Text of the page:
A Case for Commissioning

A Case for Commissioning

As building owners and architects take substantive measures toward creating more energy-efficient buildings, "daylighting" has emerged as a consistent design strategy.

Studies suggest daylight-illuminated spaces can enhance student learning, increase workplace productivity, contribute to increased retail sales, and engender a sense of well-being in building occupants. It also spotlights interior space as a primary architectural concern.

But even the brightest interior spaces do not save energy on demand. A careful integration of architectural and electric lighting disciplines must also occur. Saving energy with daylight requires the appropriate use of specialized electric lighting controls.

In the context of electric lighting, "daylighting controls" means reducing light output (and the energy required to power the lighting system) when sufficient daylight is present in a space. Certainly, one way to achieve this is by the users simply switching off unneeded electric lighting during daylight hours. However, this is often unreliable or impractical. Frequently, users who share common space either do not feel "ownership" over the electric lighting system, or they are simply too focused on other tasks to attend to continuously changing daylight levels.

In practice, guaranteeing maximum conservation of electric power use requires automation. This is most often done by using a photocell to dim or turn off lamps when light levels within a space reach a specified level. The challenge lies in designing a system that meets four major objectives.

First, and most fundamentally, the controls system must be located in an area that has been designed to provide enough diffuse daylight to warrant the inclusion of electric lighting controls. Second, the system must adjust light levels in a way that does not disturb or annoy the occupants of the space. Third, it should be designed with a clear understanding of the patterns of daylight distribution within the areas of electric lighting control. This ensures that the system has the capacity to respond to the predominant daylight conditions during times that the space is used. And finally, the system must be correctly calibrated to maximize energy savings while maintaining visual comfort. This process is often called commissioning.

Proper commissioning has been shown to be the difference between a system that works and one that does not.

Two recent studies by Heschong-Mahone Group indicate a number of challenges facing the design and implementation of electric lighting controls for daylight. The good news is that photo-control systems installed at sky-lit spaces perform very well in the vast majority of cases -- regularly cutting lighting power use in half. One of the main reasons for top-lighting controls success is that when daylight is delivered from above, through light-diffusing skylights, interior spaces are not subject to drastic variations in daylight illumination throughout the course of a day. This makes calibration of photocells much simpler, because they do not have to respond to the wide range of solar exposures associated with areas near vertical windows. Although top-lighting is often the most successful daylighting strategy, it is usually limited to high-bay spaces such as gymnasiums, "big-box" retail stores and areas directly under a roof.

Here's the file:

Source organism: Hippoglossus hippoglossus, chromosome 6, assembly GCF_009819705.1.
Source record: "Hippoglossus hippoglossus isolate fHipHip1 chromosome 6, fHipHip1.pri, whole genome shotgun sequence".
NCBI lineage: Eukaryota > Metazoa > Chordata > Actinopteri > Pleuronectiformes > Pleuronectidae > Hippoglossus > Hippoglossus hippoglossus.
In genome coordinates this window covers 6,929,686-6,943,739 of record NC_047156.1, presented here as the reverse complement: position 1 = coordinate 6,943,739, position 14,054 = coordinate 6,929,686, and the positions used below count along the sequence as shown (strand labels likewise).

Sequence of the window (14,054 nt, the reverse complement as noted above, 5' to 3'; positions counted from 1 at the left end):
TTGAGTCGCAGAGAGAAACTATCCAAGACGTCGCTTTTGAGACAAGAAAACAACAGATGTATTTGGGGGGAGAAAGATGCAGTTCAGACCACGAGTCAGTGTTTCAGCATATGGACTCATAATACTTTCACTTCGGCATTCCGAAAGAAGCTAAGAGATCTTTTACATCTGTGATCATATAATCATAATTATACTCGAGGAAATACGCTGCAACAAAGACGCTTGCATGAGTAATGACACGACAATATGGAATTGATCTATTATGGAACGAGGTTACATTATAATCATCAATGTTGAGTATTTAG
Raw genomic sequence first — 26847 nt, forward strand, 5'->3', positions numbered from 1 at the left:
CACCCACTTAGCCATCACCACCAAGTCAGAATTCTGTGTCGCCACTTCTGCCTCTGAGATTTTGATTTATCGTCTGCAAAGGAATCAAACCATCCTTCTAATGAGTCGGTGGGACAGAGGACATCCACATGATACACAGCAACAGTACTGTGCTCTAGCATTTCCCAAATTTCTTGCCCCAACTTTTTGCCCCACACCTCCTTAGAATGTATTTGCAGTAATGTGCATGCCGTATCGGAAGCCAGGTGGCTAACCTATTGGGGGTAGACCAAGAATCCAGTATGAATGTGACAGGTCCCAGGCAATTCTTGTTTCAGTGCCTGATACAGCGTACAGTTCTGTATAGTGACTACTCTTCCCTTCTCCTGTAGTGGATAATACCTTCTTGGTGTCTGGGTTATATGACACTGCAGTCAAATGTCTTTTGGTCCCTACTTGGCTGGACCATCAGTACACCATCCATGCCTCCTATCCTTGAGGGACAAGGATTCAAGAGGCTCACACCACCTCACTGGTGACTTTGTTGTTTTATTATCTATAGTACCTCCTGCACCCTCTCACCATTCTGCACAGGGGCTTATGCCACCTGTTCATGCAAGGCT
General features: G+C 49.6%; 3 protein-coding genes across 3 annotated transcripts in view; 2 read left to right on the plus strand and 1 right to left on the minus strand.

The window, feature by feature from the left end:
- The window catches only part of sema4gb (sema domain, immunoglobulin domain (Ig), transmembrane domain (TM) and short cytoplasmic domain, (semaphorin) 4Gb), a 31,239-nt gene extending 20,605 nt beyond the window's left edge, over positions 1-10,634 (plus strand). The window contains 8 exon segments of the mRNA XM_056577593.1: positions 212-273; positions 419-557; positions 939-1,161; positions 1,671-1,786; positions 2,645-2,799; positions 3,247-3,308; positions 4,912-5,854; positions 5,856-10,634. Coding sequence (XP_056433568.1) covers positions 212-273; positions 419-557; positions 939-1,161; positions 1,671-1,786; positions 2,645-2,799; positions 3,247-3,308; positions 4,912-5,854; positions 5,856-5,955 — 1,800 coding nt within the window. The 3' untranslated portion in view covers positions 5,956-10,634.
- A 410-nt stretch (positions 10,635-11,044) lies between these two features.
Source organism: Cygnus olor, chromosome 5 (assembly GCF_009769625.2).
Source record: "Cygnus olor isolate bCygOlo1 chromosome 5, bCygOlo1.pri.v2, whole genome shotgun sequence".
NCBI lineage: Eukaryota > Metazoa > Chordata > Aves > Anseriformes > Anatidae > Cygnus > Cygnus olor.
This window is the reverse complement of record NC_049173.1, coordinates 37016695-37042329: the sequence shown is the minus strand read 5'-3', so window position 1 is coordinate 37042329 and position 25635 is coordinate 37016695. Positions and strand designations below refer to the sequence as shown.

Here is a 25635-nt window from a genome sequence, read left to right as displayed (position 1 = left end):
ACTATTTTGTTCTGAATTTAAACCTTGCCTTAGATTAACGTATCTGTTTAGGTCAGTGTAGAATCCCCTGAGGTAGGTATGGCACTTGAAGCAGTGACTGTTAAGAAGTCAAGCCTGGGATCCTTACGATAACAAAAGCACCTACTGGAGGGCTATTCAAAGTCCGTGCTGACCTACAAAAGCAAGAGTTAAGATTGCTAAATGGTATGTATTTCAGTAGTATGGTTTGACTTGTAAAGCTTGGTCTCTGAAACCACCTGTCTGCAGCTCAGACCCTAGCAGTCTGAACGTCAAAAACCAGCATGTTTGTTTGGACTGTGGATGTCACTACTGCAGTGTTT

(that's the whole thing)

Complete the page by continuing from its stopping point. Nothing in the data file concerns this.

Unfortunately, the second study discovered that for nearly half of the photo-control systems installed in side-lighting conditions (where daylight enters a space through a vertical window) the controls are not working to save energy. Furthermore, roughly half of the functioning systems are not saving energy at the rate expected by the amount of daylight present in their respective spaces. Only 25% of these installed photo-controlled daylighting systems are meeting their energy savings potential! Contrary to expectations, this was not because occupants were disabling the controls or because the systems malfunctioned, but simply because they were not properly commissioned to meet the unique needs of the spaces.

Commissioning controls in side-lighting applications is a challenging task. Windows are subject to constantly changing sun angles and glare sources producing a vast array of daylight conditions that must be interpreted by the photo-sensor and controller. Minimum commissioning of systems under these conditions requires repeated visits to the site, during both daylight conditions and at night, to set the proper range of response. Hiring a properly trained commissioning agent is the only way for owners to get the visual comfort and energy performance they are paying for in a well-designed controls system.

Capturing energy savings through daylight and electric lighting integration is here to stay. Many codes, including the Seattle Energy Code and California's Title 24, require photo-controlled electric lighting within the daylight zone: usually 15 feet of windows or in areas under skylights. This is a good step toward a more energy-efficient built environment.

Now we must ensure that the potential savings -- both in energy and in lower operating costs -- are realized.

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Christopher Meek is a daylighting specialist with the Seattle Daylighting Lab.

This column has been reprinted courtesy of nw current, a publication of the Northwest Energy Efficiency Alliance. It was first published on Jan. 30, 2006.